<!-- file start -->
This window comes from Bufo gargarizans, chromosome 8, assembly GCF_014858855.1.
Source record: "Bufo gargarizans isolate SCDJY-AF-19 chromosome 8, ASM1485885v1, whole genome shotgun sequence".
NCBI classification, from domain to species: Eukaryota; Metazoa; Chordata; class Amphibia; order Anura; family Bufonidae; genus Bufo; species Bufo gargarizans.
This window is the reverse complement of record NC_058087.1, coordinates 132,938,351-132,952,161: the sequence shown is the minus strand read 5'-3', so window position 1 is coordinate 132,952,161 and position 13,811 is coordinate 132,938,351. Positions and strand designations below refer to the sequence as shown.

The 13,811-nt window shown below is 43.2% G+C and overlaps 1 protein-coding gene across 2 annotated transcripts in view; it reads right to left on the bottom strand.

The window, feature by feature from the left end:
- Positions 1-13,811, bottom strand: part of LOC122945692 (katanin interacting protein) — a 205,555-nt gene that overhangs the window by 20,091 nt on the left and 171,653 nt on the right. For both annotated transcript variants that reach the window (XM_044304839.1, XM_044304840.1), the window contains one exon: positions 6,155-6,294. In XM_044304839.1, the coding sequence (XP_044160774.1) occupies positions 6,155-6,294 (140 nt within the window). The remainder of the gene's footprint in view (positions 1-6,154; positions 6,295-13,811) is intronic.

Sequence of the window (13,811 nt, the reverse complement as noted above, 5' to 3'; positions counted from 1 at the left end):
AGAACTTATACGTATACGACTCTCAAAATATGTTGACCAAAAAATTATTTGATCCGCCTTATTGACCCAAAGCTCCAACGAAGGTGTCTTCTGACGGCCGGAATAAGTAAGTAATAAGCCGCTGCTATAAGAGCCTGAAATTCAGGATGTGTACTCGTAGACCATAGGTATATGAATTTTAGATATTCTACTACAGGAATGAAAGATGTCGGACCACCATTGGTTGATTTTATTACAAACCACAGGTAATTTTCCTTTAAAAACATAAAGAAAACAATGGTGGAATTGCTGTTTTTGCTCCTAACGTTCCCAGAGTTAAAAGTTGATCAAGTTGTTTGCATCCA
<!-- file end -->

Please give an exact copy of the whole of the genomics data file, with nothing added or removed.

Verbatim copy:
This window comes from Bufo gargarizans, chromosome 8, assembly GCF_014858855.1.
Source record: "Bufo gargarizans isolate SCDJY-AF-19 chromosome 8, ASM1485885v1, whole genome shotgun sequence".
NCBI classification, from domain to species: Eukaryota; Metazoa; Chordata; class Amphibia; order Anura; family Bufonidae; genus Bufo; species Bufo gargarizans.
This window is the reverse complement of record NC_058087.1, coordinates 132,938,351-132,952,161: the sequence shown is the minus strand read 5'-3', so window position 1 is coordinate 132,952,161 and position 13,811 is coordinate 132,938,351. Positions and strand designations below refer to the sequence as shown.

The 13,811-nt window shown below is 43.2% G+C and overlaps 1 protein-coding gene across 2 annotated transcripts in view; it reads right to left on the bottom strand.

The window, feature by feature from the left end:
- Positions 1-13,811, bottom strand: part of LOC122945692 (katanin interacting protein) — a 205,555-nt gene that overhangs the window by 20,091 nt on the left and 171,653 nt on the right. For both annotated transcript variants that reach the window (XM_044304839.1, XM_044304840.1), the window contains one exon: positions 6,155-6,294. In XM_044304839.1, the coding sequence (XP_044160774.1) occupies positions 6,155-6,294 (140 nt within the window). The remainder of the gene's footprint in view (positions 1-6,154; positions 6,295-13,811) is intronic.

Sequence of the window (13,811 nt, the reverse complement as noted above, 5' to 3'; positions counted from 1 at the left end):
AGAACTTATACGTATACGACTCTCAAAATATGTTGACCAAAAAATTATTTGATCCGCCTTATTGACCCAAAGCTCCAACGAAGGTGTCTTCTGACGGCCGGAATAAGTAAGTAATAAGCCGCTGCTATAAGAGCCTGAAATTCAGGATGTGTACTCGTAGACCATAGGTATATGAATTTTAGATATTCTACTACAGGAATGAAAGATGTCGGACCACCATTGGTTGATTTTATTACAAACCACAGGTAATTTTCCTTTAAAAACATAAAGAAAACAATGGTGGAATTGCTGTTTTTGCTCCTAACGTTCCCAGAGTTAAAAGTTGATCAAGTTGTTTGCATCCA